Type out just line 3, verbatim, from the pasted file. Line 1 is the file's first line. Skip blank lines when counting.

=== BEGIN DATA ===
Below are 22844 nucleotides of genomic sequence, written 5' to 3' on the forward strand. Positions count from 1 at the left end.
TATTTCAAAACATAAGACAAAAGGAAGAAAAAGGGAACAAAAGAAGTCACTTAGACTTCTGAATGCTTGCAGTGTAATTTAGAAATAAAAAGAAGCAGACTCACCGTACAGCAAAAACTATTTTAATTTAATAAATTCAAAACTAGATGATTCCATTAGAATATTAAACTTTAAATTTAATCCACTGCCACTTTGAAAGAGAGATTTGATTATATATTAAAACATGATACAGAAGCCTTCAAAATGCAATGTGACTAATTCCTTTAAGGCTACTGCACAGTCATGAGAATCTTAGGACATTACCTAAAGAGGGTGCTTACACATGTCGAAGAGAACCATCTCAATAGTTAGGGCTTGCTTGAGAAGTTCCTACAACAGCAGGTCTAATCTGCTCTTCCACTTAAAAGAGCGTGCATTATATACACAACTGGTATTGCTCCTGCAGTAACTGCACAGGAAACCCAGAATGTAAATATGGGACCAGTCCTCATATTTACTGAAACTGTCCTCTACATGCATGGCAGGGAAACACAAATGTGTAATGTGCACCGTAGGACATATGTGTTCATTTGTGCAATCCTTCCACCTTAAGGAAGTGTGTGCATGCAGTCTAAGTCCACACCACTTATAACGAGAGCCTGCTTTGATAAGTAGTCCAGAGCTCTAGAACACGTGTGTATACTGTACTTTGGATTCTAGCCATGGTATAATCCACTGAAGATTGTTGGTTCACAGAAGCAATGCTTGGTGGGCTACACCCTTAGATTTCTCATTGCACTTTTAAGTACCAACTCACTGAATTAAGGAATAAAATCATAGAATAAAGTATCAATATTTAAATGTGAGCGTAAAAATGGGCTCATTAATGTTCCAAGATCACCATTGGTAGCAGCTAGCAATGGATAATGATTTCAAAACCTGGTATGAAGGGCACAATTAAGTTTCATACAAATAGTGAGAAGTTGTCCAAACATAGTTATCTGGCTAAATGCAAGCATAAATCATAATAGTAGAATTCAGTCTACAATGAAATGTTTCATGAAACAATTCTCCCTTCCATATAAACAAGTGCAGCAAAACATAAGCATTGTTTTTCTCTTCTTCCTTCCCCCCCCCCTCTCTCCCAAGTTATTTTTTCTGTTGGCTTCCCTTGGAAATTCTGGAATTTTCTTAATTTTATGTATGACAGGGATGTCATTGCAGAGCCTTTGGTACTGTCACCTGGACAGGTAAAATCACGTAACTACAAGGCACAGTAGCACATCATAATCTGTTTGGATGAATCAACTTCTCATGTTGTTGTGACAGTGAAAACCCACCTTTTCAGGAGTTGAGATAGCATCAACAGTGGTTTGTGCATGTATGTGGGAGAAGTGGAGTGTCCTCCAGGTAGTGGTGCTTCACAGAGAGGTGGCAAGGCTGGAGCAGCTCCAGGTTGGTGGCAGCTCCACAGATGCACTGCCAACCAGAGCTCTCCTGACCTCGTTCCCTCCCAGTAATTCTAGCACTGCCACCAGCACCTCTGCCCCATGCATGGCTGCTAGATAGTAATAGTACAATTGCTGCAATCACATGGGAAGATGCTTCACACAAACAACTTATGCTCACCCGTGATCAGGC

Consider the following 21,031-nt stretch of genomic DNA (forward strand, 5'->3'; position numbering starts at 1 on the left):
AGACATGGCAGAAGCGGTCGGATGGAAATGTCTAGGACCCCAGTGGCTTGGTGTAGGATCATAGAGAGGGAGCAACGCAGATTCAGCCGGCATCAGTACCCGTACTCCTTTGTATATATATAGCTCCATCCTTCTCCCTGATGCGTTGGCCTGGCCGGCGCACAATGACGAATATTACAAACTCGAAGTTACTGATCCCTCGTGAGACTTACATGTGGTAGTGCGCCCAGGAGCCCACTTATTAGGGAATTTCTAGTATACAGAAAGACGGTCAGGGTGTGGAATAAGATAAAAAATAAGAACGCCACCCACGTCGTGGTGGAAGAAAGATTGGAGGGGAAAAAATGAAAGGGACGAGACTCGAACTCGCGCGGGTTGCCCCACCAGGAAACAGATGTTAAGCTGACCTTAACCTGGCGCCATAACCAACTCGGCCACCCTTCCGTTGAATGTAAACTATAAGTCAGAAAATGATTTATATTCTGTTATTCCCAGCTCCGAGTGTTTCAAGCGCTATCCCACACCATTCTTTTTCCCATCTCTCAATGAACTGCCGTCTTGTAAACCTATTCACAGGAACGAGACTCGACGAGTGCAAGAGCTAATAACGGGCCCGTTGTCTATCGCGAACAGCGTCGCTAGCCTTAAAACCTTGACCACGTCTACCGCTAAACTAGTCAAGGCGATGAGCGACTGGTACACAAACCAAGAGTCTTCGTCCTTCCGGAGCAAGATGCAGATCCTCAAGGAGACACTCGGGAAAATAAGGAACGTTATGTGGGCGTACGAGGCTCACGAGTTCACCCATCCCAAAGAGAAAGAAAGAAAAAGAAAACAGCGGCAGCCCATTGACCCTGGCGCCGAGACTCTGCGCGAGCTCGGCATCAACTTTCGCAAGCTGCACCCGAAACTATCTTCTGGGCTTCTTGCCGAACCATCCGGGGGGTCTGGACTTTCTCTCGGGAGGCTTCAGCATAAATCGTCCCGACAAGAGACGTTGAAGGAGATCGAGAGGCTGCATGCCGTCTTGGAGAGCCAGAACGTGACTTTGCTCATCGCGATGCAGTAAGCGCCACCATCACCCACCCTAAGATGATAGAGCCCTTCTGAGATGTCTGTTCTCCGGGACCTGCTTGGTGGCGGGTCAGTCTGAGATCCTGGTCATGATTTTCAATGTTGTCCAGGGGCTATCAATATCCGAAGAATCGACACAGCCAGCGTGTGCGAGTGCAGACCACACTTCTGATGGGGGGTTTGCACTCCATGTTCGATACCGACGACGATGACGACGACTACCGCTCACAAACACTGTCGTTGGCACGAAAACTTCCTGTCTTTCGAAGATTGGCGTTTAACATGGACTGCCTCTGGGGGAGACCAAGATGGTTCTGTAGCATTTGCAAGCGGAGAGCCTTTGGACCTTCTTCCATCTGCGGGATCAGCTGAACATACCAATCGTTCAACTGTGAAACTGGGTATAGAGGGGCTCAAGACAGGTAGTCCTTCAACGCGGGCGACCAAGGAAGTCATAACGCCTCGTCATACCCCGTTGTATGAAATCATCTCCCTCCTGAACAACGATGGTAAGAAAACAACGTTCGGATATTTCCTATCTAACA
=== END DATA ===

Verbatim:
Consider the following 21,031-nt stretch of genomic DNA (forward strand, 5'->3'; position numbering starts at 1 on the left):